- A mainstay of the Twinbee series: whenever one of the eponymous ships loses its life, its soul will fly upward towards the top of the screen. Should you manage to retrieve it with your next ship before it flies off-screen though, you will retrieve all lost power-ups.
- Happens in Clash At Demonhead when Bang dies. It's guaranteed to be seen at least once in a playthrough, because dying in one area is the only way to progress.
- Enemies in the Sega Master System Light Gun Game Gangster Town do this when shot. Shooting their winged souls before they fly offscreen clips their wings and awards even more points.
- The "Cursed" creep in Bubble Tanks Tower Defence. When killed, it releases a "Ghost" creep that phases through your towers to the exit.
- Whenever you stomp on a cockroach in your home in Animal Crossing, a small cockroach-shaped ghost flies up where you stomped it for a few seconds.
- In Muramasa Rebirth, the second DLC character Gonbe dies this way(unlike the other DLC characters, and the main game protagonists), minus the wings and halo(just his legless spirit rising up to the heavens); this is to tie into a learnable ability of his where his deceased wife Otae grabs and forces his spirit back down, reviving him ONCE per battle.
- In Thy Dungeonman II, you can talk to a healer in the hope that she can cure you of your plague. Unfortunately, she just asks a lot of questions. When you've answered the seventh one, the plague sets in. You pass out and die, and a little Thy Dungeonman angel floats towards the ceiling.
- In Zombies Ate My Neighbors, this happens whenever one of the neighbors is killed.
- Strangely happens to a cookie of all things in the SNES version of Yoshi's Cookie. In one of a many Running Gag you see between Mario and the runaway cookie every time you clear a stage, the cookie rolls off a cliff and dies. Mario sees the cookie ascend into the afterlife, causing him to have an aside glance and wonder what the heck just happened.
- In Sid And Als Incredible Toons, if Al gets shot or pushed into something sharp, he keels over and pushes up flowers from his body while his kitty soul flies away with halo and harp.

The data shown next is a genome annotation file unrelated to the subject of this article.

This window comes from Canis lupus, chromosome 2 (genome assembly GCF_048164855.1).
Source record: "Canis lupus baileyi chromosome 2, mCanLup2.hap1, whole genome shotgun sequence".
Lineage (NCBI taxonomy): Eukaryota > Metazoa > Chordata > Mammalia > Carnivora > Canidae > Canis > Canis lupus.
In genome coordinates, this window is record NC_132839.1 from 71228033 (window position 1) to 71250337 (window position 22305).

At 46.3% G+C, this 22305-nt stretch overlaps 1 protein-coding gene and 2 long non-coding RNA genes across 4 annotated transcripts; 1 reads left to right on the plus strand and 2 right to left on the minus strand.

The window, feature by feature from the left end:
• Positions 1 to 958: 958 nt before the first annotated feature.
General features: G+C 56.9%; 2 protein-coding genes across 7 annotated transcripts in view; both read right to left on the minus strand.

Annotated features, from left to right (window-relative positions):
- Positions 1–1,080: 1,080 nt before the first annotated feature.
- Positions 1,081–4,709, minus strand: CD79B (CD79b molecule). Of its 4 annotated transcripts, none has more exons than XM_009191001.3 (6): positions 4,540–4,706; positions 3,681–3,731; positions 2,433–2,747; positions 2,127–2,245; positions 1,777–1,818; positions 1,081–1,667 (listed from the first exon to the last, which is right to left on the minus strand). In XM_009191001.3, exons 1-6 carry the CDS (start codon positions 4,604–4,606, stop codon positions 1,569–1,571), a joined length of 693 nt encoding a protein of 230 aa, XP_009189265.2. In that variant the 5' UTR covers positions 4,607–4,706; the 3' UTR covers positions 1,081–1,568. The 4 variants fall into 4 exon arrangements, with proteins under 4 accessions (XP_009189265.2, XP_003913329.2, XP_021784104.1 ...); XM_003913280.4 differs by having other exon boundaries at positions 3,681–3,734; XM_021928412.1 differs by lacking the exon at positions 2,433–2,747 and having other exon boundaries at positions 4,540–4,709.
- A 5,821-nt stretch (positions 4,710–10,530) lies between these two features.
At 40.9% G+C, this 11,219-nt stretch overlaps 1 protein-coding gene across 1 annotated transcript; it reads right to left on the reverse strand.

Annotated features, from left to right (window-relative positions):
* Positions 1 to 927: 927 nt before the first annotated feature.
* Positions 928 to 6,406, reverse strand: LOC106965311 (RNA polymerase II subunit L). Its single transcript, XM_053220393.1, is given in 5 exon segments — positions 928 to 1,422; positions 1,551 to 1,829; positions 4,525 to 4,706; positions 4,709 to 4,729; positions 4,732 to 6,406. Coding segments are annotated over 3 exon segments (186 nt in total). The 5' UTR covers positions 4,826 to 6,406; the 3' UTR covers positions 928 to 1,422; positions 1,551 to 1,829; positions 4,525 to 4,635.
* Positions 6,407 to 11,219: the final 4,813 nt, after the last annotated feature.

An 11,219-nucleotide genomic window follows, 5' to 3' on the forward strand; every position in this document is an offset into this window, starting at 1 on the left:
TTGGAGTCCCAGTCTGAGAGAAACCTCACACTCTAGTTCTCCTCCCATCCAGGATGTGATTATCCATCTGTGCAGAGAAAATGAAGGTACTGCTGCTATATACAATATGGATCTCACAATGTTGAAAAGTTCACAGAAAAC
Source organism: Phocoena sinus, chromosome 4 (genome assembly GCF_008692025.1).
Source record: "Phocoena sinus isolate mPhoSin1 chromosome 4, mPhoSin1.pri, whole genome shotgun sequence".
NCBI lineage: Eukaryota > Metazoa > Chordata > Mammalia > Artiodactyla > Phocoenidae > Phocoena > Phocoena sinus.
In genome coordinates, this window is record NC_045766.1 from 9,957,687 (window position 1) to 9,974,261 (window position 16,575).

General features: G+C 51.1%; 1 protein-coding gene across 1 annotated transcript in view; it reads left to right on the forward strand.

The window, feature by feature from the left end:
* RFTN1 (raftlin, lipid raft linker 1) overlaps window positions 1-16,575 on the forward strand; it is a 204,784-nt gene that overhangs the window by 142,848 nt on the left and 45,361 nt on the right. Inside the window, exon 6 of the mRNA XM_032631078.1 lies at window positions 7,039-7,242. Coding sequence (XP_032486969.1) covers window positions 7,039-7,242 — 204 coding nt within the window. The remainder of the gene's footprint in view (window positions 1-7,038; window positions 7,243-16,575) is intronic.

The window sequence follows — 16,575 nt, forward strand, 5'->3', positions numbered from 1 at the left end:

- In the Nintendo 64, PlayStation, Sega Dreamcast, and PC versions of Donald Duck: Goin' Qu@ckers, the first boss, Bernadette the Bird, dies this way.
- In the flash-game Hang A Roo, the titular kangaroo floats off with halo and wings whenever he gets hanged.
- In the first two Patapon games, after Ban the Tatepon and Don the Yumipon have finished helping out, they split in half and turn into butterflies.
- This is an interesting one, since the Japanese believe that a human's soul/spirit takes the form of a butterfly
- Both allied units and enemies in Paladog give out one when they die. Handy to note, since units can get knocked down/stunned with a similar animation to dying, so seeing this occur means that the unit is indeed dead.
- This can happen as a result of a unlucky roulette spin in Sengoku Basara 4. If the roulette stops on a skull space, chances are your character might get a humongous golden pot with the Xavist logo on it dropped on the head, your character breaks down and while it's not so much your soul flying away as it being carried away by two bearded angels, you still have to get it back by rotating the analog stick fast. If you do it well, you will get some Tenka Medals.
- In Zombidle, killing villagers sometimes causes a ghost to float out of them, flying off the top of the screen. Once Bob the Necromancer gets his hands on a certain item, he can collect them instead and use their ghosts into crafting recpies for powerful items.
- Whenever the player dies in The Binding of Isaac: Rebirth, Isaac's soul would fly out of his body as one. It's also the secret character.
- One of the many death animations in Atomic Bomberman. Another death animation had a little demon instead of a little angel.
- In Sinfest, the TV after it committed seppuku.
- An early Casey and Andy strip had Casey shoot Andy dead, resulting in an angelic winged Andy. He then smashed his gun, resulting in an angelic winged gun, grabbed that and shot Andy again.